The $750-per-dose Daraprim medication sold by Turing Pharmaceuticals is now to be sold for only $1 by Imprimis Pharmaceuticals, after the price hike for the drug sparked widespread anger and outbursts from all corners of the US and beyond - according to Fox News.
Imprimis is based in San Diego and makes compound drugs, or mixes the active ingredients to meet the medical needs of individual patients who have physician prescriptions. The company said it is willing to produce Daraprim’s active ingredients pyrimethamine and leucovorin in capsule forms to patients for $99 per 100-capsule bottle.
"We are looking at all of these cases where the sole-source generic companies are jerking the price way up," said Imprimis CEO Mark Baum. "There'll be many more of these" compounded drugs coming in the near future for generic drugs with skyrocketed prices. His company is only three and half years old.
Prescription drugs for cancer and other rare diseases cost thousands of dollars per year in the US, and generic drugs are also rising in price – something that is fast generating a lot of debate in the ongoing 2016 presidential race.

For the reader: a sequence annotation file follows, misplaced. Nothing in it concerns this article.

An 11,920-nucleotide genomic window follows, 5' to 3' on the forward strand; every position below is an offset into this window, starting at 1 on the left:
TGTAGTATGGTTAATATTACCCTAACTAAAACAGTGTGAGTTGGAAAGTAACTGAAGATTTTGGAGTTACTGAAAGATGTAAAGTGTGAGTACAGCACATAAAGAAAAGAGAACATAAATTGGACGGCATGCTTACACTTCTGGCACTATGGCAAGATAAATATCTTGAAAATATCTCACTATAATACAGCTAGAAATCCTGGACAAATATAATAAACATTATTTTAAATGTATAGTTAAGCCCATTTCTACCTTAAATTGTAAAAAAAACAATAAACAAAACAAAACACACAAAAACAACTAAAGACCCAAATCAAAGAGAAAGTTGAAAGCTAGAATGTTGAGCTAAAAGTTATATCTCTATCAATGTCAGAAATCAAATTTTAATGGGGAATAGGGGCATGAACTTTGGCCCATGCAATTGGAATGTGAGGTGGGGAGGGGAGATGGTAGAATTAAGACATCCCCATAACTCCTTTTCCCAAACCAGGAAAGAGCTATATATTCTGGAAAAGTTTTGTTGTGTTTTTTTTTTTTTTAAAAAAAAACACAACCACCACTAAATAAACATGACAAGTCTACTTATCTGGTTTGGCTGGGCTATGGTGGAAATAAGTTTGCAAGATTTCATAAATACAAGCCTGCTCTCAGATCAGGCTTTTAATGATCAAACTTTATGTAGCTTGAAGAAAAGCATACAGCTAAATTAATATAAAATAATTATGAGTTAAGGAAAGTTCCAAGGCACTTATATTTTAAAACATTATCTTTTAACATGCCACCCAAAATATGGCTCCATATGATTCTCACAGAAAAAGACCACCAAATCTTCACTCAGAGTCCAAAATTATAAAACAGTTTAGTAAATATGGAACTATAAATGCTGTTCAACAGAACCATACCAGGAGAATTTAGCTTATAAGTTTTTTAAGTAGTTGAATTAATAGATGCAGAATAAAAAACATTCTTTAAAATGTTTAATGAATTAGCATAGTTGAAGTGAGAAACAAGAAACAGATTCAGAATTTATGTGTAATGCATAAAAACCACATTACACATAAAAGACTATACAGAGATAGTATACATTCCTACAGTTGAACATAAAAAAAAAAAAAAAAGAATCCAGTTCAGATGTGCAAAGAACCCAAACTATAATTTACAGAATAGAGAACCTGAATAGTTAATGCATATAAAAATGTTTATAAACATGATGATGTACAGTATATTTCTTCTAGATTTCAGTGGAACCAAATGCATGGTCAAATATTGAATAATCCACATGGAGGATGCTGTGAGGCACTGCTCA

Turing Pharmaceutical is not the only company that has bought the rights to old and inexpensive drugs for cancer and other rare conditions, then hiked the costs, other drugmakers such as Valeant Pharmaceuticals are also accused. The development is generating official investigations, media attention, and bioteck stock slumps.
CEO of Turing Pharmaceuticals and former hedge fund manager, Martin Shkreli, paid Impax Laboratories $55 million in August for rights to Daraprim, and then hiked the price by over 5,000%. Daraprim is made to treat toxoplasmosis, a rare parasitic infection that affects pregnant women, cancer patients, and AIDS patients.
A company that develops only compounded drugs for cataracts and urological conditions, Imprimis is determined to partner with health insurers and other health experts in all US states to make Daraprim and other compounded generic drug versions available to everybody everywhere.
"We're geared up. We're ready to go as soon as the orders come in," Baum said.
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Compounded drugs are made when a doctor needs to prescribe drugs for an individual patient, due to unavailability of the main drug or when a patient requires customized formulations and dosages. Pharmaceuticals do not need approval from the FDA to mix these generic drugs, while conventional drugmakers do for large batches.